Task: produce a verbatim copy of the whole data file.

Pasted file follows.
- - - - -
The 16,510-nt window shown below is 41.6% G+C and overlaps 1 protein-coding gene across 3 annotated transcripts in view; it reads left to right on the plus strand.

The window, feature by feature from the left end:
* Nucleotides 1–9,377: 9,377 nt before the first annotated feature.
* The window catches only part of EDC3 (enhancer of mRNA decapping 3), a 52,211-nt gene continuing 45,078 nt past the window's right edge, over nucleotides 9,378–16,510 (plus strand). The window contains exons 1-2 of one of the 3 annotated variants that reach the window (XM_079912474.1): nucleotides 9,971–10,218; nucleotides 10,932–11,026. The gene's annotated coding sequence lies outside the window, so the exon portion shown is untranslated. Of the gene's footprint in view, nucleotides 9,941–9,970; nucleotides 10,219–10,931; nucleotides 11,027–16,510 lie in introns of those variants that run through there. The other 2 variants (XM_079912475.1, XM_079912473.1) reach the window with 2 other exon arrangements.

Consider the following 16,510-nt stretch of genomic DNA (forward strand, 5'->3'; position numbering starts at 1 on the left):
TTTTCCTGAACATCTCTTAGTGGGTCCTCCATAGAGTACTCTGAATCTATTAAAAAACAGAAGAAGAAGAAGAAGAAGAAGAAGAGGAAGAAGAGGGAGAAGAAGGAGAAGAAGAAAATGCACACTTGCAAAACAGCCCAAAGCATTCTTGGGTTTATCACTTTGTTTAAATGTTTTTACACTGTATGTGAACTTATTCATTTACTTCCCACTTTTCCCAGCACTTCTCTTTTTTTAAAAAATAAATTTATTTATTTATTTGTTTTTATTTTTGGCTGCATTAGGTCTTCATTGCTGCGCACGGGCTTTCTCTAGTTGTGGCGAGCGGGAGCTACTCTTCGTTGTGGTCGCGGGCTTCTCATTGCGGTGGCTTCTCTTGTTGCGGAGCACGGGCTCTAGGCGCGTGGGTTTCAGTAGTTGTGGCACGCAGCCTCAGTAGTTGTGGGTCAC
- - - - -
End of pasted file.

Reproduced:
The 16,510-nt window shown below is 41.6% G+C and overlaps 1 protein-coding gene across 3 annotated transcripts in view; it reads left to right on the plus strand.

The window, feature by feature from the left end:
* Nucleotides 1–9,377: 9,377 nt before the first annotated feature.
* The window catches only part of EDC3 (enhancer of mRNA decapping 3), a 52,211-nt gene continuing 45,078 nt past the window's right edge, over nucleotides 9,378–16,510 (plus strand). The window contains exons 1-2 of one of the 3 annotated variants that reach the window (XM_079912474.1): nucleotides 9,971–10,218; nucleotides 10,932–11,026. The gene's annotated coding sequence lies outside the window, so the exon portion shown is untranslated. Of the gene's footprint in view, nucleotides 9,941–9,970; nucleotides 10,219–10,931; nucleotides 11,027–16,510 lie in introns of those variants that run through there. The other 2 variants (XM_079912475.1, XM_079912473.1) reach the window with 2 other exon arrangements.

Consider the following 16,510-nt stretch of genomic DNA (forward strand, 5'->3'; position numbering starts at 1 on the left):
TTTTCCTGAACATCTCTTAGTGGGTCCTCCATAGAGTACTCTGAATCTATTAAAAAACAGAAGAAGAAGAAGAAGAAGAAGAAGAGGAAGAAGAGGGAGAAGAAGGAGAAGAAGAAAATGCACACTTGCAAAACAGCCCAAAGCATTCTTGGGTTTATCACTTTGTTTAAATGTTTTTACACTGTATGTGAACTTATTCATTTACTTCCCACTTTTCCCAGCACTTCTCTTTTTTTAAAAAATAAATTTATTTATTTATTTGTTTTTATTTTTGGCTGCATTAGGTCTTCATTGCTGCGCACGGGCTTTCTCTAGTTGTGGCGAGCGGGAGCTACTCTTCGTTGTGGTCGCGGGCTTCTCATTGCGGTGGCTTCTCTTGTTGCGGAGCACGGGCTCTAGGCGCGTGGGTTTCAGTAGTTGTGGCACGCAGCCTCAGTAGTTGTGGGTCAC